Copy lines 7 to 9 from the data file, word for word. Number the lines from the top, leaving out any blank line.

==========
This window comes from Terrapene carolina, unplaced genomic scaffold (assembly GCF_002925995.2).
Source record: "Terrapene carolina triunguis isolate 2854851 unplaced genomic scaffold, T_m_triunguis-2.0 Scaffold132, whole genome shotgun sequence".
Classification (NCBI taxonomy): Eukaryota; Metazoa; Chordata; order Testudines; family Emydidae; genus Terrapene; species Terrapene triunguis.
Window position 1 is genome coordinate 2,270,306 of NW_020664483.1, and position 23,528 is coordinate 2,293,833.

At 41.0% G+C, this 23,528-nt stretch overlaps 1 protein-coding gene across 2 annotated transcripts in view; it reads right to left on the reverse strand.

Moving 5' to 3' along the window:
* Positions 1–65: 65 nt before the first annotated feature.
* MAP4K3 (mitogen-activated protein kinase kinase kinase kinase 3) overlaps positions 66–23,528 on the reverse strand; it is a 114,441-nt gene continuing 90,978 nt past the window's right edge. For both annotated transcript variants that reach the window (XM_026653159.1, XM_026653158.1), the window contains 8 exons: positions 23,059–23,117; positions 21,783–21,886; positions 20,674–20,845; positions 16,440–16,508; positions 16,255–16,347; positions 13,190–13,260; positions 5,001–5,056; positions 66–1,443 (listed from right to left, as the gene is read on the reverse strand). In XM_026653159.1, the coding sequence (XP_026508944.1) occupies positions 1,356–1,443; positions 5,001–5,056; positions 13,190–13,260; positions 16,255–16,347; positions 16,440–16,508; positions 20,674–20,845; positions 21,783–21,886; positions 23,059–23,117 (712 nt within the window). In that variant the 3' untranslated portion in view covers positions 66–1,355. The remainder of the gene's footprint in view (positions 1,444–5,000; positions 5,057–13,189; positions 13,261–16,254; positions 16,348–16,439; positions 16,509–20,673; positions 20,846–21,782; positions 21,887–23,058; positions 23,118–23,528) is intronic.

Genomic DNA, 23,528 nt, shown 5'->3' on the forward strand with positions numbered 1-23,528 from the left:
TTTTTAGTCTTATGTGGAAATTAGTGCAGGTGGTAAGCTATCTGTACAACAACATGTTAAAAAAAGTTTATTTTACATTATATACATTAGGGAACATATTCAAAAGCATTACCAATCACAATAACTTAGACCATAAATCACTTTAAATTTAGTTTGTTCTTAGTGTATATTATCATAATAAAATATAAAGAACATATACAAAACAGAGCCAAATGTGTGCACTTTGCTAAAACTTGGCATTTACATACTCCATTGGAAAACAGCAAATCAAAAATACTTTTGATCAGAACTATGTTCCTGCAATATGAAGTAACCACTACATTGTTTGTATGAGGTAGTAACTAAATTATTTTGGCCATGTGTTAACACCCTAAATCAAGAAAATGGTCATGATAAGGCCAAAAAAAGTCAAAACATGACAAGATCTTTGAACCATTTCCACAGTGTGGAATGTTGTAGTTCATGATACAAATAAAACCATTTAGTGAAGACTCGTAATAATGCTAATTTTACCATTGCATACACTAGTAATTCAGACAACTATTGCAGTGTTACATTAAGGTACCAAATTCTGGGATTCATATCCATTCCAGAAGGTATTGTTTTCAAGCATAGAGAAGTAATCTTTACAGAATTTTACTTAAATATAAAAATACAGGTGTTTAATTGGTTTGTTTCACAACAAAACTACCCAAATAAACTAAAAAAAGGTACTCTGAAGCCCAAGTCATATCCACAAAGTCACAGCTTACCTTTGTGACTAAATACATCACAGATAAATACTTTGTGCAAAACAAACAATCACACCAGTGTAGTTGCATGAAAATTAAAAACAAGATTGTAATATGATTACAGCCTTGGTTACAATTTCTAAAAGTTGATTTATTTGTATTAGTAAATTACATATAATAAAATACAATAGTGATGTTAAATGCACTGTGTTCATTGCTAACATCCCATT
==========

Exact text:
* Positions 1–65: 65 nt before the first annotated feature.
* MAP4K3 (mitogen-activated protein kinase kinase kinase kinase 3) overlaps positions 66–23,528 on the reverse strand; it is a 114,441-nt gene continuing 90,978 nt past the window's right edge. For both annotated transcript variants that reach the window (XM_026653159.1, XM_026653158.1), the window contains 8 exons: positions 23,059–23,117; positions 21,783–21,886; positions 20,674–20,845; positions 16,440–16,508; positions 16,255–16,347; positions 13,190–13,260; positions 5,001–5,056; positions 66–1,443 (listed from right to left, as the gene is read on the reverse strand). In XM_026653159.1, the coding sequence (XP_026508944.1) occupies positions 1,356–1,443; positions 5,001–5,056; positions 13,190–13,260; positions 16,255–16,347; positions 16,440–16,508; positions 20,674–20,845; positions 21,783–21,886; positions 23,059–23,117 (712 nt within the window). In that variant the 3' untranslated portion in view covers positions 66–1,355. The remainder of the gene's footprint in view (positions 1,444–5,000; positions 5,057–13,189; positions 13,261–16,254; positions 16,348–16,439; positions 16,509–20,673; positions 20,846–21,782; positions 21,887–23,058; positions 23,118–23,528) is intronic.

Genomic DNA, 23,528 nt, shown 5'->3' on the forward strand with positions numbered 1-23,528 from the left: